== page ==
Recipient of the 1954 National Book Award and voted by Time Magazine as one of the 100 finest American novels, it has been compared to novels as diverse as The Adventures of Huckleberry Finn and The Catcher in the Rye. Bold, expansive and keenly humorous, set in Chicago during the Great Depression, The Adventures of Augie March blends street language with literary elegance to tell the story of a modern “everyman’s” quest to make sense of and succeed in an alienating world.

As I Lay Dying by William Faulkner (December)

As I Lay Dying is Faulkner's harrowing account of the Bundren family's odyssey across the rural Mississippi countryside in the early 20th century to bury Addie, their wife and mother. Told in turns by each of the family members—including Addie herself—the novel ranges in mood from dark comedy to the deepest pathos.

The Grapes of Wrath by John Steinbeck
—1939 John Ford/Henry Fonda film version (January)

The Grapes of Wrath is a drama film based on John Steinbeck's Pulitzer Prize-winning novel of the same name. It tells the story of a poor Midwest family forced off of their land to escape the Dust Bowl. They travel to California, suffering the misfortunes of the homeless in the Great Depression.

Winesburg, Ohio by Sherwood Anderson (February)

Winesburg, Ohio is Sherwood Anderson's masterpiece, a cycle of short stories concerning life in a small town in the Buckeye State at the end of the 19th century. At the center is George Willard, a young reporter who becomes the confidant of the town's "grotesques"—solitary figures unable to communicate with others.

Their Eyes Were Watching God by Zora Neale Hurston (March)

One of the most important works of 20th century American literature, Zora Neale Hurston's 1937 classic, Their Eyes Were Watching God, is an enduring African-American Southern love story sparkling with wit, beauty and heartfelt wisdom. Told in the captivating voice of a woman who refuses to live in sorrow, bitterness, fear or foolish romantic dreams, it is the story of poverty, trials and purpose.

The Master Butcher’s Singing Club by Louise Erdrich (April)

Having survived World War I, Fidelis Waldvogel returns to his quiet German village and marries the pregnant widow of his best friend who was killed in action. With a suitcase full of sausages and a master butcher's precious knife set, Fidelis sets out for America, where he experiences the archetypal Middle European’s immigrant experience in the Upper Mid-West. When the Old World meets the New—in the person of Delphine Watzka—the great adventure of Fidelis's life begins in this brilliant novel.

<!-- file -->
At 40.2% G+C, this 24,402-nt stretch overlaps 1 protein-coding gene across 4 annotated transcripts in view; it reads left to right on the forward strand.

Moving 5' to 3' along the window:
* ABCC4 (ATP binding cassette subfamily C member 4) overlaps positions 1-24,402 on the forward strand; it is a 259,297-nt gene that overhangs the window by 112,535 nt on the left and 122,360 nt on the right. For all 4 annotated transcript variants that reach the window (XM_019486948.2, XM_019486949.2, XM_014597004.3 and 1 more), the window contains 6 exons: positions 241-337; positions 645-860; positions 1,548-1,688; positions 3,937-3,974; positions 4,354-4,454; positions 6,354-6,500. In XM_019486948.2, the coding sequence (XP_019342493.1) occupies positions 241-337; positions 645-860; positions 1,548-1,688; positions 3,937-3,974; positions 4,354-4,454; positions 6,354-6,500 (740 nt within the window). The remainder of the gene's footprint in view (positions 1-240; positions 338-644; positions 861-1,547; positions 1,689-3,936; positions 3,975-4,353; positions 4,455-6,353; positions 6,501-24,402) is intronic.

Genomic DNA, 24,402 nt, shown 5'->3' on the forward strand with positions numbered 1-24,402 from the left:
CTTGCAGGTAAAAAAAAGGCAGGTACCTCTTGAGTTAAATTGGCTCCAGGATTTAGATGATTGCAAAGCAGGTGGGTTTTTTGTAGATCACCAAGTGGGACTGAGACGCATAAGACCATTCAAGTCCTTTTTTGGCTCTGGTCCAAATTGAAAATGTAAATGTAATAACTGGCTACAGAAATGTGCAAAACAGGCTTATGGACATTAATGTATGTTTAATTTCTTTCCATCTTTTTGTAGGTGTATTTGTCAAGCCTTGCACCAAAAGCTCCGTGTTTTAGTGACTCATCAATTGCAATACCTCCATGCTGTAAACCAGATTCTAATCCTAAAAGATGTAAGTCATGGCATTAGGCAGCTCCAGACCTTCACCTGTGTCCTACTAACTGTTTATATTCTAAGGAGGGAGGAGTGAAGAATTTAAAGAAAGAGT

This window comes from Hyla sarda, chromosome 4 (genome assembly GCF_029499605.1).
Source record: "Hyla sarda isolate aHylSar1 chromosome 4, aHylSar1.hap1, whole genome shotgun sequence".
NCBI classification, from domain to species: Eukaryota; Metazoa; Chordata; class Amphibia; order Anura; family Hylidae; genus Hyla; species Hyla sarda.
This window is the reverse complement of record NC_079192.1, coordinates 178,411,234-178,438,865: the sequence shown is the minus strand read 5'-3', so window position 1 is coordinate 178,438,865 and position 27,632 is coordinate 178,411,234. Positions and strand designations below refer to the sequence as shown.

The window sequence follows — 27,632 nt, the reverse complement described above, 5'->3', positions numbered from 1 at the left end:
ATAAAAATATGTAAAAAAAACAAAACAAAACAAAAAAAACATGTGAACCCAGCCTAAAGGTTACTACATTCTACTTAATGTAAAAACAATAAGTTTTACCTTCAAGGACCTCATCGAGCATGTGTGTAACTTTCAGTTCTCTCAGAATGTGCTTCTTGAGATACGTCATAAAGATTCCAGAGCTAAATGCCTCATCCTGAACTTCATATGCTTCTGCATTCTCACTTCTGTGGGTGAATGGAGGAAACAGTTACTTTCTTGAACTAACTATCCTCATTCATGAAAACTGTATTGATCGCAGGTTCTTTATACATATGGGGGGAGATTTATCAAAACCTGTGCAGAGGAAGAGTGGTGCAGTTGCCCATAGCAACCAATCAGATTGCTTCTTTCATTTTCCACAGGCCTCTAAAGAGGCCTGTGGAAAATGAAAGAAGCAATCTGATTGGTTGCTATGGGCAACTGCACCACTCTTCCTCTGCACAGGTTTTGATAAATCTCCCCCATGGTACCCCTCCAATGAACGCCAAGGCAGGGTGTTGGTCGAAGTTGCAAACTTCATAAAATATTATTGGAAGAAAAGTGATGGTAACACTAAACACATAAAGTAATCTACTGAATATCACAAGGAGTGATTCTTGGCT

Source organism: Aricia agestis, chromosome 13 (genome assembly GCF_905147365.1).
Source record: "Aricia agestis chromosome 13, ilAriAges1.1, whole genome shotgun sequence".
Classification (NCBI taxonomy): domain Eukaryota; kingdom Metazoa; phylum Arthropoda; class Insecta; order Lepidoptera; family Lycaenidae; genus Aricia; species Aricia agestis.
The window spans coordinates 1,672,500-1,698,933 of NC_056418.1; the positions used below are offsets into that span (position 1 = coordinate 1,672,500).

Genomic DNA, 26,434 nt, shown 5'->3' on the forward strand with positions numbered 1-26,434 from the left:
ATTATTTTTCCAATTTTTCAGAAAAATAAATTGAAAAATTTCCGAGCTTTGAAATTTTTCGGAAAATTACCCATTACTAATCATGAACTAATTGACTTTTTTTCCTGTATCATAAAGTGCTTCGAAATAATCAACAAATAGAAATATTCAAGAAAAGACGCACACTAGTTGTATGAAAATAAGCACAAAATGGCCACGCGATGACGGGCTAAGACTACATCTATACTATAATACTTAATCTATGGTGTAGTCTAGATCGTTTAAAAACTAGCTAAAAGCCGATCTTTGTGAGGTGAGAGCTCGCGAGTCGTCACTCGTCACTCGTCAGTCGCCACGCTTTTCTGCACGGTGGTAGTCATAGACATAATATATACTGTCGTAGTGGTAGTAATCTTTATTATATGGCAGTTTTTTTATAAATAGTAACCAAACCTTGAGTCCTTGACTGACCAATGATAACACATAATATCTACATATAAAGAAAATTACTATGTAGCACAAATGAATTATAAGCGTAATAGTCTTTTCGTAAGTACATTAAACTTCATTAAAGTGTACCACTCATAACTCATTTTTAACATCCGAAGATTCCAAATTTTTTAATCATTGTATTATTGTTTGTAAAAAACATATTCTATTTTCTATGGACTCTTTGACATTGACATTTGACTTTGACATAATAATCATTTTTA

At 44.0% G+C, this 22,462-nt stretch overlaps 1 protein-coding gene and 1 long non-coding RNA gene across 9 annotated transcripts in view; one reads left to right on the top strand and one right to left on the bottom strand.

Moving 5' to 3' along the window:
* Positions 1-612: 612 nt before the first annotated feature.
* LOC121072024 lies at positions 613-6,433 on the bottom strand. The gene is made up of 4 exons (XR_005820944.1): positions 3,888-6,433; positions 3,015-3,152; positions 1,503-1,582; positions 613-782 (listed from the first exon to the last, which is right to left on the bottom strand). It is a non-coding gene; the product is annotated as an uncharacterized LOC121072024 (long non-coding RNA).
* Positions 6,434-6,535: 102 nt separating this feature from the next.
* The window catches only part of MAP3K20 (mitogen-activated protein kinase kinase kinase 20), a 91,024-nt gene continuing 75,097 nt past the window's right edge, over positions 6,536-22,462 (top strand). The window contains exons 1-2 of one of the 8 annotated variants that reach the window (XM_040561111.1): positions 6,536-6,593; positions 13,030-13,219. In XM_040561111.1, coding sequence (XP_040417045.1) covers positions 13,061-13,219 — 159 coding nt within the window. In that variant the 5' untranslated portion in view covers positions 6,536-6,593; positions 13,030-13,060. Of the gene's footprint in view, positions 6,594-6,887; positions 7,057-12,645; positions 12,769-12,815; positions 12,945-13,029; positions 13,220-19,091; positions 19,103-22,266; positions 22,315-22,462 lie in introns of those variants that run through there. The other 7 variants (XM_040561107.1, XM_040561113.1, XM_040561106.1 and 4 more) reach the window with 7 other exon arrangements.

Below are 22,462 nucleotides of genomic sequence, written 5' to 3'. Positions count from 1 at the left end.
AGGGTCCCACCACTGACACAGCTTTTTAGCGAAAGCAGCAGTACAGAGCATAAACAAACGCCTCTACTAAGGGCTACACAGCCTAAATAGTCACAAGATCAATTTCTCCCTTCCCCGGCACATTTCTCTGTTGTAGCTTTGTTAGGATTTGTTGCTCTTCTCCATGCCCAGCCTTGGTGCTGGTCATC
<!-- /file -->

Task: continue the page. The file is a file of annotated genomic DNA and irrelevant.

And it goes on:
Angle of Repose by Wallace Stegner (May)

Angle of Repose tells the story of Lyman Ward, a retired professor of history and author of books about the Western frontier, who returns to his ancestral home of Grass Valley, California, in the Sierra Nevada. Wheelchair-bound with a crippling bone disease and dependent on others for his every need, Ward is nonetheless embarking on a search of monumental proportions—to rediscover his grandmother, now long dead, who made her own journey to Grass Valley nearly a hundred years earlier.

 

What sets these books apart from others?

These books have literally "changed the world." Repeatedly, alumni and others tell us the part of their college education they valued the most (or, maybe more accurately, came to value as they advanced in their careers and lives) was the liberal arts courses where they confronted great questions—what constitutes the good life, what is my responsibility to myself, to my professional peers and those who work with me, to others, to society. How can these questions be answered? Issues like these are at the core of the seminar series, though the intent is not to provide pat answers, but to provoke deep thinking about core issues that continue to confront our society through the lens of some of the greatest works in our philosophical, political and literary heritage.

How were these books selected?

Much time and effort went into this selection with the thought of how they relate to the conditions faced in lives today. You've probably heard people refer to them, but weren't comfortable because you lack familiarity with them. Here is your opportunity to become acquainted or reacquainted with this powerful literature. By attending this seminar, you'll be able to discuss and reflect on key aspects of the works because you know them. You will be "well-read."

Sitting down alone with many of these books and selected readings may be a pleasant pastime, but more is to be gained studying them with a group of peers who offer interpretations and ideas that you may not have considered. Take a moment to review what this seminar offers. See if you don't agree that this is a unique opportunity for those who appreciate fine literature to meet on a regular basis and discuss how these works shaped the world.

 

For additional information contact April Kennedy at 216.373.5238 or akennedy@ndc.edu.

 

To register or for additional information, please call April Kennedy at 216.373.5238 or send an e-mail to akennedy@ndc.edu.

When you call, you will need to identify whether you will be paying by check or credit card and provide your name; address; city; state; zip code; email address; and home, office and cell phone numbers so the College has multiple ways to contact you should it be necessary.

If paying by credit card, please be prepared to provide your credit card number, credit card type, security code and expiration date.

Please let us know whether you prefer to come to the Notre Dame campus to pick up your books, or if you would like them delivered to you. If you prefer delivery, please provide a shipping address.